You may still have questions about Grief Counseling

Won’t time eventually heal my grief anyway?

People are generally resilient and time does tend to help the healing process. But grief therapy aims not to help someone feel less sad but rather less tortured. There exists a vital difference between pain and suffering. We cannot eliminate the pain that comes with loss, nor is that even our goal. But often with grief comes unnecessary suffering as well—in the form of regret, guilt, and self-blame. Grief counseling can help end the suffering while lessening the pain.

I already have a therapist that I talk to about my loss.

Great! Grief education is not only lacking among the general population but also among therapists. There are few times when the word “grief” even gets uttered in a graduate classroom, which can leave even the most seasoned therapists feeling helpless unless they specialize in the treatment of grief like ours do. In addition, working with one of our grief therapists can help supplement other therapy you are receiving until your grief subsides.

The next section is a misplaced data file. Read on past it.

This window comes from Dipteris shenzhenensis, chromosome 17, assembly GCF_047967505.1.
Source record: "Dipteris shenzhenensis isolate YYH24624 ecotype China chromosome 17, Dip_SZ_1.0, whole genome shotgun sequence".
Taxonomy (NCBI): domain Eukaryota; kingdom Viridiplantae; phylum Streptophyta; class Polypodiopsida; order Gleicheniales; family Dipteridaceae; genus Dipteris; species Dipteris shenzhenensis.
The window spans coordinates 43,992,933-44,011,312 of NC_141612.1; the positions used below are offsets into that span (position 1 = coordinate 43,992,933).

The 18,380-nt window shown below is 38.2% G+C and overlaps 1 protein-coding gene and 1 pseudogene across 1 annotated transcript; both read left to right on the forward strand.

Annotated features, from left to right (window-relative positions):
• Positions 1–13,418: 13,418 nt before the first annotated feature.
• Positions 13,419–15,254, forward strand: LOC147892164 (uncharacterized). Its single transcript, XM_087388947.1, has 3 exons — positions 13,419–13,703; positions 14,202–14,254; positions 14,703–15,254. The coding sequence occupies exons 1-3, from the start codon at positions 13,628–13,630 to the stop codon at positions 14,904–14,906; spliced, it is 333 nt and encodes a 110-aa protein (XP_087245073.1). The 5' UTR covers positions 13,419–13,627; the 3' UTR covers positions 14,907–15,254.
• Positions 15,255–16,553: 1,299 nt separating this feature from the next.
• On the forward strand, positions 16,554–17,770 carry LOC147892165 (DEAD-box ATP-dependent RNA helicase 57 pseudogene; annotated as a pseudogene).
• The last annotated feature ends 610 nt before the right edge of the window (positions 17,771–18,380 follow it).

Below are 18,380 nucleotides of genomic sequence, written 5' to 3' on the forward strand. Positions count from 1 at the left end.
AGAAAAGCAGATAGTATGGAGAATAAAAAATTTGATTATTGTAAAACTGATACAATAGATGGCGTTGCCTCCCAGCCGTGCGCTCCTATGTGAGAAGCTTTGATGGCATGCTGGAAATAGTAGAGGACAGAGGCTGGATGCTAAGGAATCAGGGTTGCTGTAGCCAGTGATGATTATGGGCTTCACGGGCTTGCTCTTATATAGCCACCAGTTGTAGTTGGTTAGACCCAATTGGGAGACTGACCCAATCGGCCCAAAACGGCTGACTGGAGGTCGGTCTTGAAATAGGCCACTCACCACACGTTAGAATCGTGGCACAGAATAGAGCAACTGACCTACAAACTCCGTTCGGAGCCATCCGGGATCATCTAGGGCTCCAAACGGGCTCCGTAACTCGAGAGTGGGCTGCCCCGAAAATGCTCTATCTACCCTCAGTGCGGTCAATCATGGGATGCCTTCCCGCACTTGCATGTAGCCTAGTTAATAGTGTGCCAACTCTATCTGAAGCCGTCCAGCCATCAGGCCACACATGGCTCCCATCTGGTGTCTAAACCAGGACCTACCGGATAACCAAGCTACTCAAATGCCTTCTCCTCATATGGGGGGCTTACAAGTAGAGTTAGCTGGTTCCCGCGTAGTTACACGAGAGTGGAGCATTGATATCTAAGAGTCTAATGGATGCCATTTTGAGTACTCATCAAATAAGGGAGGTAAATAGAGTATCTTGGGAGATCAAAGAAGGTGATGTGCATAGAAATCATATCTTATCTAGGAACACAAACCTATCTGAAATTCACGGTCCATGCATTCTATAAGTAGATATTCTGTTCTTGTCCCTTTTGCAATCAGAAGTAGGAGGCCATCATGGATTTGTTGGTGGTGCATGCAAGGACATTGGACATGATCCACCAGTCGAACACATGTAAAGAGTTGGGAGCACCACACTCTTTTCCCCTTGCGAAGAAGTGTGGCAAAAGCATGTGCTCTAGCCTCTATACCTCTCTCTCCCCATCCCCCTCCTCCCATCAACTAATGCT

There is no solution to my problem, so why go to therapy?

Although there may not be a solution to what you are experiencing, counseling can still help you find valuable perspective and peace in your grief and loss. For example, therapy can help individuals with chronic or terminal illnesses live the dignified life that they deserve to live—one that is focused not on anticipating death but on making the most of the time that they have left in life. In any case, therapy means that you will feel supported and cared for in your grieving process, no matter what you are going through.